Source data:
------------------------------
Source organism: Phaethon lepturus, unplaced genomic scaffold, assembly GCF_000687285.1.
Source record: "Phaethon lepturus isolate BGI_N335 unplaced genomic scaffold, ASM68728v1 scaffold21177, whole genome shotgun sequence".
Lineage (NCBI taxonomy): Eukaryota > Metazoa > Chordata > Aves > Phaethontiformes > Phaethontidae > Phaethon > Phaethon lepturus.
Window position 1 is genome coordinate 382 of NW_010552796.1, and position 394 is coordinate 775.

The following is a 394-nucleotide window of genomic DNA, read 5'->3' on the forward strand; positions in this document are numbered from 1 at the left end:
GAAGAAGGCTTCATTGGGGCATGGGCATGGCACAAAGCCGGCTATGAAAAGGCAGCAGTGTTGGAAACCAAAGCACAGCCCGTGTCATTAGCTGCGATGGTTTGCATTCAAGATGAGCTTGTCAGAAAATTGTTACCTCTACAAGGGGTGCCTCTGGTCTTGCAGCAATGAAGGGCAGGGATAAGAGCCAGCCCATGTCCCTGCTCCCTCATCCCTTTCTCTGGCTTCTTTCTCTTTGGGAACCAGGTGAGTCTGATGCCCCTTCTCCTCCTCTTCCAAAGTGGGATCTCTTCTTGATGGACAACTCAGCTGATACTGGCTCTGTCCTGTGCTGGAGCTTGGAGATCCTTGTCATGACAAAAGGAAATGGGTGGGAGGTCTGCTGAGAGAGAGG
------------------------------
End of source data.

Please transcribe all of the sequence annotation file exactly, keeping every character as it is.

Source organism: Phaethon lepturus, unplaced genomic scaffold, assembly GCF_000687285.1.
Source record: "Phaethon lepturus isolate BGI_N335 unplaced genomic scaffold, ASM68728v1 scaffold21177, whole genome shotgun sequence".
Lineage (NCBI taxonomy): Eukaryota > Metazoa > Chordata > Aves > Phaethontiformes > Phaethontidae > Phaethon > Phaethon lepturus.
Window position 1 is genome coordinate 382 of NW_010552796.1, and position 394 is coordinate 775.

The following is a 394-nucleotide window of genomic DNA, read 5'->3' on the forward strand; positions in this document are numbered from 1 at the left end:
GAAGAAGGCTTCATTGGGGCATGGGCATGGCACAAAGCCGGCTATGAAAAGGCAGCAGTGTTGGAAACCAAAGCACAGCCCGTGTCATTAGCTGCGATGGTTTGCATTCAAGATGAGCTTGTCAGAAAATTGTTACCTCTACAAGGGGTGCCTCTGGTCTTGCAGCAATGAAGGGCAGGGATAAGAGCCAGCCCATGTCCCTGCTCCCTCATCCCTTTCTCTGGCTTCTTTCTCTTTGGGAACCAGGTGAGTCTGATGCCCCTTCTCCTCCTCTTCCAAAGTGGGATCTCTTCTTGATGGACAACTCAGCTGATACTGGCTCTGTCCTGTGCTGGAGCTTGGAGATCCTTGTCATGACAAAAGGAAATGGGTGGGAGGTCTGCTGAGAGAGAGG